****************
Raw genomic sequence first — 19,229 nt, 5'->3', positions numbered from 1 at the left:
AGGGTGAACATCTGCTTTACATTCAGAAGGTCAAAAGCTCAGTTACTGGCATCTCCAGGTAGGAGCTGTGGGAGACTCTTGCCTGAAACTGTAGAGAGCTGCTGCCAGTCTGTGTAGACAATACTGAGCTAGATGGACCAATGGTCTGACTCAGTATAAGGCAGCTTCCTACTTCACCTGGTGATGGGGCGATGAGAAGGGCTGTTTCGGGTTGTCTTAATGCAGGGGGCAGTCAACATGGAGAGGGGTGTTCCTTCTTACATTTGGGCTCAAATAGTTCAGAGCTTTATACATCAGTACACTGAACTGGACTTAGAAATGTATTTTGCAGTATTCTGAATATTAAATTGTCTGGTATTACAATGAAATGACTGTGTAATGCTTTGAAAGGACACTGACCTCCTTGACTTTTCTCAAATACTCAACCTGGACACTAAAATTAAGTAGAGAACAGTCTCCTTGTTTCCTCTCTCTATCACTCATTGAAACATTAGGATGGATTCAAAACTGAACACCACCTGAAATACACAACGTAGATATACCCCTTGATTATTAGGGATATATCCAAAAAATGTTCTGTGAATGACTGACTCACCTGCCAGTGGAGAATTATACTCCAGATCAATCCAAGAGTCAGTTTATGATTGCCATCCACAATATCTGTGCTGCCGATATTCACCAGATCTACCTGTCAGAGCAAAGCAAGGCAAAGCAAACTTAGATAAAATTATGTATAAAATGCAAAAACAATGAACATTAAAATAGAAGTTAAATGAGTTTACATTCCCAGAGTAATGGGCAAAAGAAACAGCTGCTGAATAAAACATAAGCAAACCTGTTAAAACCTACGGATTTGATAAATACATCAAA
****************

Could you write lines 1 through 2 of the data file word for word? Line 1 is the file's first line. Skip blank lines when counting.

Raw genomic sequence first — 19,229 nt, 5'->3', positions numbered from 1 at the left:
AGGGTGAACATCTGCTTTACATTCAGAAGGTCAAAAGCTCAGTTACTGGCATCTCCAGGTAGGAGCTGTGGGAGACTCTTGCCTGAAACTGTAGAGAGCTGCTGCCAGTCTGTGTAGACAATACTGAGCTAGATGGACCAATGGTCTGACTCAGTATAAGGCAGCTTCCTACTTCACCTGGTGATGGGGCGATGAGAAGGGCTGTTTCGGGTTGTCTTAATGCAGGGGGCAGTCAACATGGAGAGGGGTGTTCCTTCTTACATTTGGGCTCAAATAGTTCAGAGCTTTATACATCAGTACACTGAACTGGACTTAGAAATGTATTTTGCAGTATTCTGAATATTAAATTGTCTGGTATTACAATGAAATGACTGTGTAATGCTTTGAAAGGACACTGACCTCCTTGACTTTTCTCAAATACTCAACCTGGACACTAAAATTAAGTAGAGAACAGTCTCCTTGTTTCCTCTCTCTATCACTCATTGAAACATTAGGATGGATTCAAAACTGAACACCACCTGAAATACACAACGTAGATATACCCCTTGATTATTAGGGATATATCCAAAAAATGTTCTGTGAATGACTGACTCACCTGCCAGTGGAGAATTATACTCCAGATCAATCCAAGAGTCAGTTTATGATTGCCATCCACAATATCTGTGCTGCCGATATTCACCAGATCTACCTGTCAGAGCAAAGCAAGGCAAAGCAAACTTAGATAAAATTATGTATAAAATGCAAAAACAATGAACATTAAAATAGAAGTTAAATGAGTTTACATTCCCAGAGTAATGGGCAAAAGAAACAGCTGCTGAATAAAACATAAGCAAACCTGTTAAAACCTACGGATTTGATAAATACATCAAA